Our apologies for the delayed response, but we are writing to respond to a letter to the editor that you printed on September 6, regarding a land and water ceremony in Point Pleasant Park this summer (“Settler nonsense,” Reply all, writer’s name withheld by request). We were two of the organizers of that ceremony.
The letter writer accused us of cultural insensitivity and of co-opting Indigenous political activism. We hope to add to the conversation and to respond to the writer’s concerns by sharing our planning process and goals. The ceremony was conceived by the two of us. We both know Starhawk and knew that she was planning to do some permaculture training in Nova Scotia at that time. Although the letter writer described Starhawk as someone with a history of “coming in uninvited and leading ceremonies that don’t feel quite right,” we see her very differently.
As well as being an internationally recognized eco-feminist and an activist who has been on the front lines of the social justice and environmental movements for over 40 years, Starhawk is also one of the mothers of the neo-pagan movement, an eco-feminist, Goddess spirituality movement which experienced a revival in the 1970s. Neo-paganism, or the women’s spirituality movement, was inspired by ancient, pre-Christian European pagan traditions. There are currently many offshoots of this movement, and many people are affiliated with this form of spirituality. Some people know it as Wicca; others call themselves druids. In the Reclaiming movement which Starhawk co-founded, we call ourselves witches.
The witch hunts that took place from the 1500s to the 1800s in Europe were an attempt to exterminate these religions, and amounted to a spiritual genocide of indigenous European religions by the Christian church. This genocide mirrored similar attempts in other parts of the world. Given that Starhawk was coming, we wanted to plan a Reclaiming-style pagan ritual for local witches and neo-pagans. However, we wanted to acknowledge that we would be doing ceremony on unceded Mi’kmaq territory.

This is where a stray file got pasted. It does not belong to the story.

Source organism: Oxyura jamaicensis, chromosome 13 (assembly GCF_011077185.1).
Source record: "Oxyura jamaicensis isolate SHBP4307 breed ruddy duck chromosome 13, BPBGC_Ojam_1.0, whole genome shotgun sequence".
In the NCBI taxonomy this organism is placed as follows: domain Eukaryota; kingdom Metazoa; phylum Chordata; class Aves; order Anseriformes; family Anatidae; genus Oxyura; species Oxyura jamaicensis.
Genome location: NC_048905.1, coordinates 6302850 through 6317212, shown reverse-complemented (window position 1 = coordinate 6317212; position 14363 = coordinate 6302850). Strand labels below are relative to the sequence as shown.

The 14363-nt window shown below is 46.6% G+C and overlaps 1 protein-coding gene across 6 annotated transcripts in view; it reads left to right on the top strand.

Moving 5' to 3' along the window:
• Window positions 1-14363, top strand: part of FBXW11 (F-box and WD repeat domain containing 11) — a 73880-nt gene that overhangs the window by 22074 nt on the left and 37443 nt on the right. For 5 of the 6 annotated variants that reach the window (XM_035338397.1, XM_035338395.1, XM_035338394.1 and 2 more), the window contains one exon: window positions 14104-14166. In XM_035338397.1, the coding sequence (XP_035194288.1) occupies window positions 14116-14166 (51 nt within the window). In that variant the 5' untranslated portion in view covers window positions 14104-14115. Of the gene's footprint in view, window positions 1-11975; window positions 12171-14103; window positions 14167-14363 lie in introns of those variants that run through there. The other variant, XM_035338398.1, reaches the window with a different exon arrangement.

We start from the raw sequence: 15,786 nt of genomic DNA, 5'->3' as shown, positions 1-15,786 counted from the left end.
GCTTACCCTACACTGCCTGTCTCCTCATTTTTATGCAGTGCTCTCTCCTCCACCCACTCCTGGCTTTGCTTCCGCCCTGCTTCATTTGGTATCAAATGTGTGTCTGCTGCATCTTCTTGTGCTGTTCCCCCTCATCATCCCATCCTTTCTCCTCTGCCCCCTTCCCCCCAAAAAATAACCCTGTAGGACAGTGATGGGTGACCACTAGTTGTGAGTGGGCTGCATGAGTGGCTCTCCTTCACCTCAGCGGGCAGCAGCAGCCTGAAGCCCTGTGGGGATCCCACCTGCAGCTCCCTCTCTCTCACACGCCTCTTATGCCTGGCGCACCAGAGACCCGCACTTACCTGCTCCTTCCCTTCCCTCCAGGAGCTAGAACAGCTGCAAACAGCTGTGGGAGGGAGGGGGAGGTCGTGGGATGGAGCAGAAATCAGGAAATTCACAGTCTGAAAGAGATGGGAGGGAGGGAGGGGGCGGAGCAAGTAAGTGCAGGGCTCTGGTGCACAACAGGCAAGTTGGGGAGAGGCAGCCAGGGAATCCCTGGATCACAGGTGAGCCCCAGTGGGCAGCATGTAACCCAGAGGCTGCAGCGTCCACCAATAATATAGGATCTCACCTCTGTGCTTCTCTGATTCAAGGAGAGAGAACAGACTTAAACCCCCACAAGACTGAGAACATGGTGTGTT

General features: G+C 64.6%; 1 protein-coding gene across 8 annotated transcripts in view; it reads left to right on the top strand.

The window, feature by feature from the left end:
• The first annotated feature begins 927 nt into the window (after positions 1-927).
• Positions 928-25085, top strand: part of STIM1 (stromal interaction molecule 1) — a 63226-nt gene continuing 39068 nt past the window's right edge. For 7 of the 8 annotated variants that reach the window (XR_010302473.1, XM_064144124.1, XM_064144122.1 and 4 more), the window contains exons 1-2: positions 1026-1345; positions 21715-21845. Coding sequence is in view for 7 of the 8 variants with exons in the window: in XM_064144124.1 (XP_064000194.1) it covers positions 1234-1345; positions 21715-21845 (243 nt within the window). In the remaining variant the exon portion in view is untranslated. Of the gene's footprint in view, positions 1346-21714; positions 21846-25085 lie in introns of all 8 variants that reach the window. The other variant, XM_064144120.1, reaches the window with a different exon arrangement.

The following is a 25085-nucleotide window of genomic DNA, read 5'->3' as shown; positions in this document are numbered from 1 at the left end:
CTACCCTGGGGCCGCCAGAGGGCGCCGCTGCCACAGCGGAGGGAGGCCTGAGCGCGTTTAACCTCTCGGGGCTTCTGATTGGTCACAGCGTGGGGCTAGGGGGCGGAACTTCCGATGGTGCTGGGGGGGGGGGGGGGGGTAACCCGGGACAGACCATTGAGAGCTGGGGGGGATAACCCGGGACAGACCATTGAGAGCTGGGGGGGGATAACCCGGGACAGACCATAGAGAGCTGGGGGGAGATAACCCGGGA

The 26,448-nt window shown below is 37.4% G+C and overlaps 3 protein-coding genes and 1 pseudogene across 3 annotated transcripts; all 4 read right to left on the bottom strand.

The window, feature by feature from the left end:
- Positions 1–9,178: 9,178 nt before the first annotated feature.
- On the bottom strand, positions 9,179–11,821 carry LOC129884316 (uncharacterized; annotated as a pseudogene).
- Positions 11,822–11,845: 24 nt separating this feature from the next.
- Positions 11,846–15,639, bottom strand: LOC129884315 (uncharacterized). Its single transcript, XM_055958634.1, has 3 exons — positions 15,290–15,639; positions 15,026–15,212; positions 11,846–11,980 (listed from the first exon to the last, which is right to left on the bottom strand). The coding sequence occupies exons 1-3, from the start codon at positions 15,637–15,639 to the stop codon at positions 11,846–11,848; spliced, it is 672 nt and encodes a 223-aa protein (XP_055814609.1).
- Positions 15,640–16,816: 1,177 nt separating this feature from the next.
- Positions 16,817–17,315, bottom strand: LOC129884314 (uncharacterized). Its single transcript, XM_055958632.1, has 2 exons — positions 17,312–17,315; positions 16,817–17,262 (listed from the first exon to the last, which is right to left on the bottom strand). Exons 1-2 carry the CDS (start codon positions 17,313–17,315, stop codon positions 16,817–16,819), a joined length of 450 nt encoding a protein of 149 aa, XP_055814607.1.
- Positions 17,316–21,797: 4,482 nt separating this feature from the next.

We hoped to create a link between our neo-pagan settler communities and Mi’kmaq communities, because of our many shared values. We also wanted the ritual to encourage settlers to become more involved in protecting the Earth and water and to honour those who are involved in the environmental movement and actions dedicated to our planet’s protection, both Indigenous and settlers alike.
We began our planning by reaching out to the Indigenous community and inviting a Mi’kmaq elder to join us in the planning. He did join us and was involved in the designing of the ritual. We extended the invitation to other elders as well. We reached out to many groups, including the land defenders at the Treaty camp resisting the Alton Gas pipeline, inviting them to help us to plan, or to join in this ceremony for land and water. We began our ceremony with asking permission from a local elder to hold a ceremony on the land, and we offered him tobacco. We also asked permission from the land itself and the spirits who inhabit the space now.
During the ritual there was an Anishinabe water carrier who lead a song for the waters, and a Mi’kmaq woman who likewise shared a Mi’kmaq water song. We sent funds raised by the ceremony to the Treaty camp to support their work. Though we would have liked more people from the Alton Gas resistance to have joined us, we did not feel it was required that any of these groups come to our event for us to support the work that they are doing. We respect that our form of ceremony is not for everyone. This ceremony was to pray for and spiritually support ALL land defenders and water protectors.
The writer of the letter made factual errors regarding Starhawk, who has dedicated her life to the fight for social and environmental justice. Should the writer wish, we would be happy to speak with them to dispel the misinformation they appear to have about her. We would also be happy to talk with anyone who is concerned with how we organized this ceremony. You can reach us through The Coast by emailing email@example.com. We are open to hearing from any First Nations people who feel we have in any way offended them, their communities or their elders, and are open to learning from them. We did not intend any harm, and meant only to respect and honour their work and to acknowledge that we were doing our form of ceremony on their territory.